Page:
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Review: Exquisite Corpse

It’s a rare privilege to share in the world premiere of an exciting and innovative new work.  Even more so when it is devised, produced and performed by an Adelaide company.

Mar 08, 2016, updated Mar 08, 2016

Exquisite Corpse is a 60-minute work initiated by the Zephyr Quartet and composed over eight months by 12 composers.

The sequential collaboration meant each composer took the ending of the previous piece and continued the work before passing it on to the next in line.  This spanned the globe, from Australia to the United States, creating a unique musical version of the old parlour game known as “Exquisite Corpse”.

In the parlour game, each player adds a word or a line to a story or rhyme, famously resulting in the phrase “the exquisite corpse will drink the new wine”.

These short musical elements are played as a continuous composition.  There are a few momentary pauses, shorter than even the usual break between movements, and it takes an accomplished ear to discern where one piece ends and the next begins.  The musical influences are clear in some sections – a little jazz, some blues, a few Asian intonations and lots of psychedelia, as well as the classical canon.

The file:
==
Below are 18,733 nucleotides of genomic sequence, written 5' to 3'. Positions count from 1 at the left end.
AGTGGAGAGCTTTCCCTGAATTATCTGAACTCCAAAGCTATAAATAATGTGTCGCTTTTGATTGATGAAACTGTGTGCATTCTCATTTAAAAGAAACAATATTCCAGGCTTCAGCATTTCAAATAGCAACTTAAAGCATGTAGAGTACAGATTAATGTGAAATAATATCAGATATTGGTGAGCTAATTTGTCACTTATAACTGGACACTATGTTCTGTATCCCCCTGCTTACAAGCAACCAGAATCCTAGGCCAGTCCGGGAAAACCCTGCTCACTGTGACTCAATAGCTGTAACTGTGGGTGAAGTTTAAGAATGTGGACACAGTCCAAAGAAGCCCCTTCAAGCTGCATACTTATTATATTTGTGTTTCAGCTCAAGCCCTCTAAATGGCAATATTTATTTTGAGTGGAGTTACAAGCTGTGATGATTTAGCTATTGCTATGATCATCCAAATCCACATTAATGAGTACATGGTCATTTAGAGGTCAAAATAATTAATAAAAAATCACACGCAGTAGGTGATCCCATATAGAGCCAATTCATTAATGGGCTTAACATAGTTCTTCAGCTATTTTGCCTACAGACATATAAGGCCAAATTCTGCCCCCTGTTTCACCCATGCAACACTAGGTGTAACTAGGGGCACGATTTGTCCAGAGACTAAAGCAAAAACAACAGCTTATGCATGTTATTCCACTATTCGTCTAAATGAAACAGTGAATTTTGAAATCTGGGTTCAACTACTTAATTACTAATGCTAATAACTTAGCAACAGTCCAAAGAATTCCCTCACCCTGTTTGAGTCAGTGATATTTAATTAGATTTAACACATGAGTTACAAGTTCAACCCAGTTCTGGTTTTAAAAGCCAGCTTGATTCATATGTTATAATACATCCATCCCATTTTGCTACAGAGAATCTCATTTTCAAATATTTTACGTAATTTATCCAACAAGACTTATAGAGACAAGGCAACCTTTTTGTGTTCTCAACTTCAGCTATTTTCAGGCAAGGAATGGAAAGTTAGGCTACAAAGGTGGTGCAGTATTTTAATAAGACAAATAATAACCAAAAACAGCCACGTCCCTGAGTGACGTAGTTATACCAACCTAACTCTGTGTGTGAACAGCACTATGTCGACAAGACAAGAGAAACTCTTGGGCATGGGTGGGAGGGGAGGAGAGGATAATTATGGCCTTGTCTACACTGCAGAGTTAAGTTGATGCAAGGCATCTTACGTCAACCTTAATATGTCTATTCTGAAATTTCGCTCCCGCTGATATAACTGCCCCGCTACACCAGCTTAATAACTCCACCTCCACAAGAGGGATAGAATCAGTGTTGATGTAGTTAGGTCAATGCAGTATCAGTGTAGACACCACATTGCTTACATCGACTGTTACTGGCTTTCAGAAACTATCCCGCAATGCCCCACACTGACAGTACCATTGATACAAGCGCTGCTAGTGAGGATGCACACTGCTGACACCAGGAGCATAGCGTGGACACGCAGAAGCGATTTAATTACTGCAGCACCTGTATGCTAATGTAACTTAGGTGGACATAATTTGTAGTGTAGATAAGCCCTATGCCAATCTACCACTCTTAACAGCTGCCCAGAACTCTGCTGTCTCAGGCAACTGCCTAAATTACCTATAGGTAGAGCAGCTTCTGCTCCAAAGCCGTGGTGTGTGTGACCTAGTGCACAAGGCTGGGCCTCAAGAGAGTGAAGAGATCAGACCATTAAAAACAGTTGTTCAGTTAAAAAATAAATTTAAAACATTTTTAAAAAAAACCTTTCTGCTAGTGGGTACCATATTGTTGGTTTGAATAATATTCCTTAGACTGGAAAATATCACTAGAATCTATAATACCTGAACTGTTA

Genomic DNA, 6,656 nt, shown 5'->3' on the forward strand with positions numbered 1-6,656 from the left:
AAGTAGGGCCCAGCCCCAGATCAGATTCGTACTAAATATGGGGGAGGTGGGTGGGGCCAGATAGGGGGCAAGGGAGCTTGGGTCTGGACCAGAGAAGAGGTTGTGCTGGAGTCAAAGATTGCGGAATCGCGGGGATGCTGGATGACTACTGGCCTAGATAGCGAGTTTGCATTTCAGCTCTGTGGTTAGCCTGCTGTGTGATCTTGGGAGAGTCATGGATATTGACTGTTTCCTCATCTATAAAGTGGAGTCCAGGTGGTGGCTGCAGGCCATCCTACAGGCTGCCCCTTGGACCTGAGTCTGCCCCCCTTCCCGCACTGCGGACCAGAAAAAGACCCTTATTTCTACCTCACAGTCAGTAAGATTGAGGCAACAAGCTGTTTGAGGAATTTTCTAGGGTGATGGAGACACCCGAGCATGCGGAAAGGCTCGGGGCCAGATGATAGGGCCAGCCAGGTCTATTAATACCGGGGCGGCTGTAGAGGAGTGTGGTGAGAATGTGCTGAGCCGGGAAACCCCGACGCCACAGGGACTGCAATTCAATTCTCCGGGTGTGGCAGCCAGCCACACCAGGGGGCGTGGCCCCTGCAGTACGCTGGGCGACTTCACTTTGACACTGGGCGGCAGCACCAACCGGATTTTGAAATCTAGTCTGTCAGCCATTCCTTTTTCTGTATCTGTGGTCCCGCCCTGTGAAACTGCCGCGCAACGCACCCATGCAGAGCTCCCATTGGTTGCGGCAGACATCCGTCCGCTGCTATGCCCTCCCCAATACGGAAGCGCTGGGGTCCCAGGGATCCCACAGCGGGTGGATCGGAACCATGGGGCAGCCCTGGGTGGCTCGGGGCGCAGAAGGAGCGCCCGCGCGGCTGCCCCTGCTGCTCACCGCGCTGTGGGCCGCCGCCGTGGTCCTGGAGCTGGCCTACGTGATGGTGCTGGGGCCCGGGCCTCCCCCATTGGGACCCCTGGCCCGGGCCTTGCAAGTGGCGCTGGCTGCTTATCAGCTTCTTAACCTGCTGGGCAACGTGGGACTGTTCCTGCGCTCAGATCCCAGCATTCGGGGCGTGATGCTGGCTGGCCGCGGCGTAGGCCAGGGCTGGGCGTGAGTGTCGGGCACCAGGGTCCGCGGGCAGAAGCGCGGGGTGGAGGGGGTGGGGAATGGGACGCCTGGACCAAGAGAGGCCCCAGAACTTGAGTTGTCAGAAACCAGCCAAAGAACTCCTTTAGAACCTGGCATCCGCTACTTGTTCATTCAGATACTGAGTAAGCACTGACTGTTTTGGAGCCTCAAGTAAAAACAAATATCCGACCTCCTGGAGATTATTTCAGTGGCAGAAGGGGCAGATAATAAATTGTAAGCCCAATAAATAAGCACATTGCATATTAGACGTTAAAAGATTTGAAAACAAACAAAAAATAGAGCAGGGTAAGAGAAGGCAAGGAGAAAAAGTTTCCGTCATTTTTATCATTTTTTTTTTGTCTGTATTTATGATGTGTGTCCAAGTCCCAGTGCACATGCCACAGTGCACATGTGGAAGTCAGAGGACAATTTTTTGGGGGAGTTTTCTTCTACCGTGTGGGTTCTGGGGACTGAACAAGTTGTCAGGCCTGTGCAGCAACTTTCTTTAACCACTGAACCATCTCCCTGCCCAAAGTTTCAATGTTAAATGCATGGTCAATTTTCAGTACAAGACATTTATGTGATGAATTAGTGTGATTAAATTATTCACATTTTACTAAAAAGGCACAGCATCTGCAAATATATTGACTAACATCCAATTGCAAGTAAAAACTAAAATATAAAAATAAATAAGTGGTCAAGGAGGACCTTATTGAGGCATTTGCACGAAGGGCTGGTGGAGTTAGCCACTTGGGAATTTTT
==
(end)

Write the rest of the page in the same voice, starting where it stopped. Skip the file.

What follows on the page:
The traditional string quartet instruments – two violins, a viola and a cello – are amplified and even distorted with special effects.  And they are played in all manner of styles, from the traditional orchestral manner to being held and strummed banjo-style or used percussively.

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But Exquisite Corpse isn’t just about the music.  This is a much more experiential composition, with animations by Luku Kukuku and Jo Kerlogue projected behind the players and a giant illuminated octopus spreading its tentacles across the floor.  The animations are an artwork in themselves, evoking street art, tattoos come to life, and the manic offspring of Maurice Sendak’s beautiful children’s book Where the Wild Things Are.

All of this was revealed to the capacity audience once the ethereal pall of swirling smoke had cleared.  (It’s always a nice atmospheric, but this was perhaps a little too enthusiastic.  I saw more than one person reaching for an inhaler!)

I would need to hear Exquisite Corpse a few more times to decide if I really love the music, but the performance experience was very special.  The Zephyr Quartet won a Ruby Award last year for innovation – they might just have to win it again this year!

Exquisite Corpse is being performed over two nights at the Adelaide Festival Centre’s Space Theatre, but tonight’s final show has sold out.

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